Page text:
The number of Chinese students enrolled at Cornell has more than doubled in the past four years, rising from 401 in 2006 to 835 in 2010, according to a report from the University’s International Students and Scholars Office.
This change is most likely a result of an growing Chinese economy, according to Brendan O’Brien, director of the ISSO.
Although more undergraduate and graduate students are coming from China, the increasing figures “have probably been going up much more quickly in terms of percentage on the undergraduate level,” O’Brien said.
He attributed previously low numbers of Chinese students to a lack of available financial aid. With the changing economy, overseas education is now more feasible for Chinese families, O’Brien said.
“In years past, we didn’t have a lot of Chinese undergraduates, because generally, there’s relatively little financial aid available for undergraduates,” he said. “So, not that many families in China were able to send their children to school in the U.S. But that has changed … there’s now more students who are in a better position for study at Cornell than in the past.”
Wei Quan grad, president of the Chinese Students and Scholars Association, agreed that the economy has played a significant role in the larger number of Chinese students on campus.
“One reason for this change is definitely the increasing wealth of some Chinese citizens,” he said. “Previously, five to 10 years ago, they could not afford to send their children here for degrees.”
Pauline Li ’12, president of the Mainland China Student Association, said globalization has also affected Cornell’s growing Chinese population.
“People in China can get more information through the Internet and other access points to learn more about the college system in the States, because it’s a different one than the system in China,” she said. “It’s more flexible — you can study what you want. It’s more attractive to Chinese students to come to the States.”
Most Chinese students have also received a strong secondary education, according to Quan.
“They are now better prepared, especially in terms of memorization of facts,” he said. “Given the population of China, it is not surprising to see this increase. I went to undergrad in the U.K., and the numbers [of Chinese students] there is far greater than what you see here.”
O’Brien echoed these sentiments.
“There are more Chinese students who are prepared for education in the U.S.,” he said. “The language skills of the Chinese students have definitely improved dramatically.”Drawing from personal experience, Quan said he’s seen a notable increase in Chinese students during his time at Cornell.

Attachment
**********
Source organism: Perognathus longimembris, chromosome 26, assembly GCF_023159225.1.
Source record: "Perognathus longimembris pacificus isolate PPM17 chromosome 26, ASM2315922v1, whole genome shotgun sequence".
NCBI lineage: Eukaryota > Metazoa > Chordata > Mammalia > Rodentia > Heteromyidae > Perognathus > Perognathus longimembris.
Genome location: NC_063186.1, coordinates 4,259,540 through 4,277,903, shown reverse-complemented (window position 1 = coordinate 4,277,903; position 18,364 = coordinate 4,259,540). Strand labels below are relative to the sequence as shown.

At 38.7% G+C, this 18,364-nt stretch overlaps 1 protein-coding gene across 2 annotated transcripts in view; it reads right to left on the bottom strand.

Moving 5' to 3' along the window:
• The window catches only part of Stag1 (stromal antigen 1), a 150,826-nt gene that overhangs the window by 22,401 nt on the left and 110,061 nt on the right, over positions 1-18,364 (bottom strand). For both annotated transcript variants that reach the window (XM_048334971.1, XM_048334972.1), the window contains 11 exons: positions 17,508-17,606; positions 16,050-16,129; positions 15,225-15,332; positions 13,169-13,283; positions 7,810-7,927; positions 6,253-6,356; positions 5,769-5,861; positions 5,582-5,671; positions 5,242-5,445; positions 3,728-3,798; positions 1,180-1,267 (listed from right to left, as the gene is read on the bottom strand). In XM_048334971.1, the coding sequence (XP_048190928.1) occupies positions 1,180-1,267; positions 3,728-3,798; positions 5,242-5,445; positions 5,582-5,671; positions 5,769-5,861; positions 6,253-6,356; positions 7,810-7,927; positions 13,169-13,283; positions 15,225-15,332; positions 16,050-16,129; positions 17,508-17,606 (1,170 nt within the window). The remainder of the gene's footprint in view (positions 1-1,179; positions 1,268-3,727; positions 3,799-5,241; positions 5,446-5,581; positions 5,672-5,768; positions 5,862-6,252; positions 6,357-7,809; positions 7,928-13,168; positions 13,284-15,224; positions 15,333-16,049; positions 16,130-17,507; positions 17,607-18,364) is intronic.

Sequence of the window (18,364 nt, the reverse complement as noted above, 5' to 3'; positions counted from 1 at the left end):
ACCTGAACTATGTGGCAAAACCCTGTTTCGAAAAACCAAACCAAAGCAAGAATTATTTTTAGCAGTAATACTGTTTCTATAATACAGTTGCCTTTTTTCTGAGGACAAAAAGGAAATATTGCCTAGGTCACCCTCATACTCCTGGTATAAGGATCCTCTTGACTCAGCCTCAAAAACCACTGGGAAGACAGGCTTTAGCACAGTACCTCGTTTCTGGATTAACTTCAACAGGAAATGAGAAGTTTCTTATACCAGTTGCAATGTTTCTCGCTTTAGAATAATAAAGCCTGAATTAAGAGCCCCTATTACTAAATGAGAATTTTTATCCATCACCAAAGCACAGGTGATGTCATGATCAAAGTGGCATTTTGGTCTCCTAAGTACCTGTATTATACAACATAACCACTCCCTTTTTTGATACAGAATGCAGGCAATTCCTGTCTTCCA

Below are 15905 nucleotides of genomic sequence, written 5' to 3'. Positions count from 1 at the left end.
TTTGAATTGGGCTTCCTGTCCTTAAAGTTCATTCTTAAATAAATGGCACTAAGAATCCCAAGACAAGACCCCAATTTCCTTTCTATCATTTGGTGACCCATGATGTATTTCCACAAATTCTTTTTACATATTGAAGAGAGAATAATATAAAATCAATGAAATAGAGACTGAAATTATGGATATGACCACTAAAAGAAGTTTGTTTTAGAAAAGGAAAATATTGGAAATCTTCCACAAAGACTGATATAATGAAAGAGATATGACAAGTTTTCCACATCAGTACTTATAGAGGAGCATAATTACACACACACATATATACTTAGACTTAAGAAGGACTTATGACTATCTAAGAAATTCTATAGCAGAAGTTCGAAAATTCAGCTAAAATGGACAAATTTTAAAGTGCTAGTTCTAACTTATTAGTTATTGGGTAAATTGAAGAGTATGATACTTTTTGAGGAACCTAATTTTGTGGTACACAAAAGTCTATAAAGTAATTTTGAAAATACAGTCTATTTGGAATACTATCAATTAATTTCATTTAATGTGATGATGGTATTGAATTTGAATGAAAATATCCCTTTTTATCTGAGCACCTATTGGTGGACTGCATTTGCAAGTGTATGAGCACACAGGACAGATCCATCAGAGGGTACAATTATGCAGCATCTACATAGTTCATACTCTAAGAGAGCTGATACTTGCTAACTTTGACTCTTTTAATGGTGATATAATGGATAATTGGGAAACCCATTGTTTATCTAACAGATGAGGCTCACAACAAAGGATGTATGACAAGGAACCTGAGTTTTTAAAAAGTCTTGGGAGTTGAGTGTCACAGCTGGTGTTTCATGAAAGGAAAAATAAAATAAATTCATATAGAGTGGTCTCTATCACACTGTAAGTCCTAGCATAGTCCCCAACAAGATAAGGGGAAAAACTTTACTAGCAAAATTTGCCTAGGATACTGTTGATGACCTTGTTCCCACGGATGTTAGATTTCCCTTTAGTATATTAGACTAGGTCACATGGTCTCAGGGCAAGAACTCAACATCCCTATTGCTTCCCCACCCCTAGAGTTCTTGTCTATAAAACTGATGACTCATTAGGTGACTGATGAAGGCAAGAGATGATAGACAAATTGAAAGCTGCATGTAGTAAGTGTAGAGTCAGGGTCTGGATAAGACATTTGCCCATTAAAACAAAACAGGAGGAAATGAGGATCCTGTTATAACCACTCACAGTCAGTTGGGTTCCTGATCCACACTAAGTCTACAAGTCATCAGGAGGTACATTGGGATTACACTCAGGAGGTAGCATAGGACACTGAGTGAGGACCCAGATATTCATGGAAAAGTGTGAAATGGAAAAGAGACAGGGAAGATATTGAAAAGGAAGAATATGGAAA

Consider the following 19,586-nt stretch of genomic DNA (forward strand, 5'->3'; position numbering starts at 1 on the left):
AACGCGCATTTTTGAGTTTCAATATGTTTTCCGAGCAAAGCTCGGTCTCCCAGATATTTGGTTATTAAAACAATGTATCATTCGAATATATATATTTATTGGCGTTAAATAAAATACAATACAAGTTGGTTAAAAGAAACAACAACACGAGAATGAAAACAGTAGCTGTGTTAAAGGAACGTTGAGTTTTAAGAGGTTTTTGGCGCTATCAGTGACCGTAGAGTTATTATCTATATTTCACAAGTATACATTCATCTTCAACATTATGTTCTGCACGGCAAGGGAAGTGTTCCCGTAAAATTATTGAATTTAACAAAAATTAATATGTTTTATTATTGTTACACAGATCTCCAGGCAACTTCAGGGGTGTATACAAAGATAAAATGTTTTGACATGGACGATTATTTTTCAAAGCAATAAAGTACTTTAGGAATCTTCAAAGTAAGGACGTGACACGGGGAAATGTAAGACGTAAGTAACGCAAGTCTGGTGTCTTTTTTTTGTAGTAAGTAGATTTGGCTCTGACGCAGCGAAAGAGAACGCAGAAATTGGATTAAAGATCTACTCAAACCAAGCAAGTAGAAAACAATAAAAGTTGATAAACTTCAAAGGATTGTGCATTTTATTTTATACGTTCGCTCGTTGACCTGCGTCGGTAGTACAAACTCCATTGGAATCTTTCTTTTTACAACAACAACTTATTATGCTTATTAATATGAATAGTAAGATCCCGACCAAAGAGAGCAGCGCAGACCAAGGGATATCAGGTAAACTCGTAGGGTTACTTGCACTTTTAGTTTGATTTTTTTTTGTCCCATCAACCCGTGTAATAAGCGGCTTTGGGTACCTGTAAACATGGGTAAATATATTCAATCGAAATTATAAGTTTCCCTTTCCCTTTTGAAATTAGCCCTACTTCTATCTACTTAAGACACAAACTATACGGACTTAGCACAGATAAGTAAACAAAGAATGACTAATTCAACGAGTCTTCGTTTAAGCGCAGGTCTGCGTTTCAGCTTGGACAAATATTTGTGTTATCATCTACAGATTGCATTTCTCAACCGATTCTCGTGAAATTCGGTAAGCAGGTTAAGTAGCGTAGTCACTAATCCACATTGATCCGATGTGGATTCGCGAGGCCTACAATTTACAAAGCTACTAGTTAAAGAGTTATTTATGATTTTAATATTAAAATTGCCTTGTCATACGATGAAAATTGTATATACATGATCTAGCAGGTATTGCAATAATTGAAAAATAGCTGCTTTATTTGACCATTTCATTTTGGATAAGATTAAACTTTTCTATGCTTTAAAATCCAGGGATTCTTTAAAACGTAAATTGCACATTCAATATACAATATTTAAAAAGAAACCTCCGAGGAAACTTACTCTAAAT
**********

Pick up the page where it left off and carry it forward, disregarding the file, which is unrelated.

“From my experience working with [the Chinese Students and Scholars Association], in the beginning, the number of Chinese students might have been in the single digits,” he said. “In years after, that number rose to 20 and 30 and even higher.”
O’Brien said the change has positively affected the University.
“The Chinese students and all the international students make a great contribution to our campus,” he said. “I think that the world is just becoming more and more interconnected. I think that having a very diverse student body at Cornell helps all the students be prepared for the work environment upon graduation.”
Quan said he worried that Chinese students would not integrate with the rest of the student body.
“It has its pros and its cons,” he said. “As the numbers increase, yes, you see more diversity. But these students are more inclined to stick with their own group, and I think that that’s a result of cultural background.”
O’Brien said he was unsure if the trend will continue.
“There’s not a specific quota for how many students from China will come to Cornell,” he said. “But they’re becoming a larger portion of our international student body, no doubt about it.”
Li, on the other hand, said she believed that the upward pattern will continue.
“People are more open-minded and want to send their children to the States for a college education,” she said. “They want to expose their children to the Western culture, and we’ll probably see more Chinese students next year as a result.”